with: Harm van den Dorpel, Aymeric Mansoux, Martine Neddam, Michael Murtaugh, Anne Roquigny, Robert Sakrowski, Katrina Sluis
Thursday 26 November 2015, 13:00 – 17:30
Gerrit Rietveld Academie, Gym, Amsterdam
During a one-day-open market with workshops, lectures and performances, How to Do Art With Networks shows how networks are art.
How to Do Art With Networks provides an opportunity to share experiences, to experiment with platforms, tools and media, to conspire and discuss questions of sustainability, growth and informality. The day is based around several existing net-art-works that act as catalysts to show different perspectives, scales, potentials and pitfalls.
In general terms a network consists of link structures and distribution systems that connect traces, projects and people. Such organisational design of networks is based on flexibility and adaptability that serves to distribute information. Whereas the network influences the way relations and art function, artists and organisations are using the networked structures not only as an ability to inform others, but also as their canvas. This canvas is informed and co-developed by its users to create and construct new languages, new poetries and new arts. In such cases the ‘network’ is about using relationships among people, which can include technology, but it is foremost about seeing a network as a situation or a medium, more specifically, as art.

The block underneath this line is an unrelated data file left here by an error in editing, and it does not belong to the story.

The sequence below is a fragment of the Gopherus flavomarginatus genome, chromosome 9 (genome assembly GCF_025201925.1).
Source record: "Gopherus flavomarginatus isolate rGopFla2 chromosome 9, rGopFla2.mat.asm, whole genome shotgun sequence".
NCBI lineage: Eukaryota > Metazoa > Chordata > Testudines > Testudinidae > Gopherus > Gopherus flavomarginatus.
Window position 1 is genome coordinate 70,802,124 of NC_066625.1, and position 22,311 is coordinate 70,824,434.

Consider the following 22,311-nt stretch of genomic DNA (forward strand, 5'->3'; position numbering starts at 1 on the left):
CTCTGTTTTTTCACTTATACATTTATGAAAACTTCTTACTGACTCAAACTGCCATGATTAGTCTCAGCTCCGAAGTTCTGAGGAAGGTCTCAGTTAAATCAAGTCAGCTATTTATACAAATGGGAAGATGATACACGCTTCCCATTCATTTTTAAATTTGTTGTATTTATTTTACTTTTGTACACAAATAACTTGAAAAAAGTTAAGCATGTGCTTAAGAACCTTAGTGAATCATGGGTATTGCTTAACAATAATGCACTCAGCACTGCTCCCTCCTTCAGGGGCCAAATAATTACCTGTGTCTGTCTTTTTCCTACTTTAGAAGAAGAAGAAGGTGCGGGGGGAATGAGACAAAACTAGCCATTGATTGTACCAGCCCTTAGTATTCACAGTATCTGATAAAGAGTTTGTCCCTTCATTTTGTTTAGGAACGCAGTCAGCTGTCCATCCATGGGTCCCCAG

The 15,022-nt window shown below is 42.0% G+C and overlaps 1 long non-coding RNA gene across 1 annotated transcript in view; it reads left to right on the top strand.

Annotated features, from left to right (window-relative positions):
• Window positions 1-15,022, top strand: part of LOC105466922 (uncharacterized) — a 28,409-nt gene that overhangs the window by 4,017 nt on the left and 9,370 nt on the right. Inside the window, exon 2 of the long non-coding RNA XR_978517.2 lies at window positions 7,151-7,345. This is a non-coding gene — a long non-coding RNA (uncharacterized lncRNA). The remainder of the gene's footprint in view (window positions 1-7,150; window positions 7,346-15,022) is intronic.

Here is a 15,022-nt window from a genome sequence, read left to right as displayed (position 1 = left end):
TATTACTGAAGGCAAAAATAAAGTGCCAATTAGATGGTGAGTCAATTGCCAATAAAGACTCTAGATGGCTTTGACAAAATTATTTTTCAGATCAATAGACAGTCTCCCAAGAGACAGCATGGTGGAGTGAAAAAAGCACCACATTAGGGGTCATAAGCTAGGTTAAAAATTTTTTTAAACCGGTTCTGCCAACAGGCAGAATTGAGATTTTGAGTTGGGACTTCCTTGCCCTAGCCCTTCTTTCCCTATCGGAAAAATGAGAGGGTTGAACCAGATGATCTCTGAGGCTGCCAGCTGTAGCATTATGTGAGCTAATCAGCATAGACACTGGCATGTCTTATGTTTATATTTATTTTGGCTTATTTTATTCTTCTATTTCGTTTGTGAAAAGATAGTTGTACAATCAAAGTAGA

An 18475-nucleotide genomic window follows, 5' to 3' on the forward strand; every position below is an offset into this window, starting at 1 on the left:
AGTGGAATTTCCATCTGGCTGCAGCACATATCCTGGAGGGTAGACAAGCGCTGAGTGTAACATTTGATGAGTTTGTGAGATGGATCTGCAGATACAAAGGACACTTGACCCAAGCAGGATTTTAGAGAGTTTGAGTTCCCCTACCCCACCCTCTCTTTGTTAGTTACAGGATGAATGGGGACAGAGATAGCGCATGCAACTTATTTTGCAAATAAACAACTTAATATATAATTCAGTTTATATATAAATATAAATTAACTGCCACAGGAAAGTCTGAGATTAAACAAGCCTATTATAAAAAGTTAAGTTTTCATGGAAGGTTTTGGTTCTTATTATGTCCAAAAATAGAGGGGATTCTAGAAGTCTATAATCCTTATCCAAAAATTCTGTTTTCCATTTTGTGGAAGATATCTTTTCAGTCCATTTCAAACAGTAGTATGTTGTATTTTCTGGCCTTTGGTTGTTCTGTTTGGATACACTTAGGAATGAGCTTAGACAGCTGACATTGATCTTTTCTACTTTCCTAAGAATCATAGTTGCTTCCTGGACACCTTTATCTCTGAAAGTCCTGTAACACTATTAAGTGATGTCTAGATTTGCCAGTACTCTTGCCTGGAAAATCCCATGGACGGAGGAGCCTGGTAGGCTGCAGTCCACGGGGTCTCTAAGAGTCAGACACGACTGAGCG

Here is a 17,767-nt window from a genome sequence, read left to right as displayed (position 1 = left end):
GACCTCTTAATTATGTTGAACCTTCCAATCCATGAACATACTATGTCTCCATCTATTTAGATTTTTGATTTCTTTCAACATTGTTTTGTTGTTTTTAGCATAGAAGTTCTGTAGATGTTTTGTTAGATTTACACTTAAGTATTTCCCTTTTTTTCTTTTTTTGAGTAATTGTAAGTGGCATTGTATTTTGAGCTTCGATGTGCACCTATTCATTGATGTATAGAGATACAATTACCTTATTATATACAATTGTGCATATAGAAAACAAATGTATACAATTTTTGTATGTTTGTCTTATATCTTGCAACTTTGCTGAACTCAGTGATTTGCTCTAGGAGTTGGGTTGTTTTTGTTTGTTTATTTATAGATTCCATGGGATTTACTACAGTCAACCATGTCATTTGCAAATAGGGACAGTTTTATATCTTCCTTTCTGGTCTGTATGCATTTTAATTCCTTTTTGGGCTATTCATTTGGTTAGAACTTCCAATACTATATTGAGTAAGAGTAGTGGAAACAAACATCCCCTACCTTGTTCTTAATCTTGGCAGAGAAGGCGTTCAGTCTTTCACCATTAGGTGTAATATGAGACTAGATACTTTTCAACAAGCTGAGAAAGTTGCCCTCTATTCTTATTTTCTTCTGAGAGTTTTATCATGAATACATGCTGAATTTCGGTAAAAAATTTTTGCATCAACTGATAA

In his publication How to Do Things With Words (1962) British philosopher of language J.L. Austin describes performative utterances as statements that perform an action: a Speech Act. Rather than describe or report what is being done: they do. Similarly, networks do, they function and enact. The network is embedded in and emerges as art; whilst the art enacts certain events it is also formed by and influences the mechanisms that are used.
LAPS (Lectoraat for Art and Public Space) in collaboration with the Gerrit Rietveld Academie have made How to Do Art With Networks possible.
WORKSHOPS & PERFORMANCES
Harm van den Dorpel, initiator DeliNearInfo (since 2015)
DeliNearInfo is a platform or algorithmic studio, which is made in response to the linear and streamlined structure of contemporary social media platforms. Emphasising a non-linear organisation, unlike social media platforms’ rigid chronological ordering, Deli Near Info explores the continuously changing organisational structure of many creative processes. The multi-user platform mimics the functions of a whiteboard – mapping out different entries in various constellations, whilst the algorithm adds an additional feature by creating various iterations while the page is still in use. This shows the instable process of rapidly changing ideas, emphasising the art that happens between the nodes, the constellation or the combination of entries.
Michael Murtaugh, member/co-initator Active Archives (since 2006)
This project aims at creating a free software platform to connect practices of library, media library, publications on paper (for example, magazines, books, catalogues), productions of audio-visual objects, events, workshops, discursive productions, etc. Practices which can take place online or in various geographical places, and which can be at various stages of visibility for reasons of rights of access or for reasons of research and privacy conditions.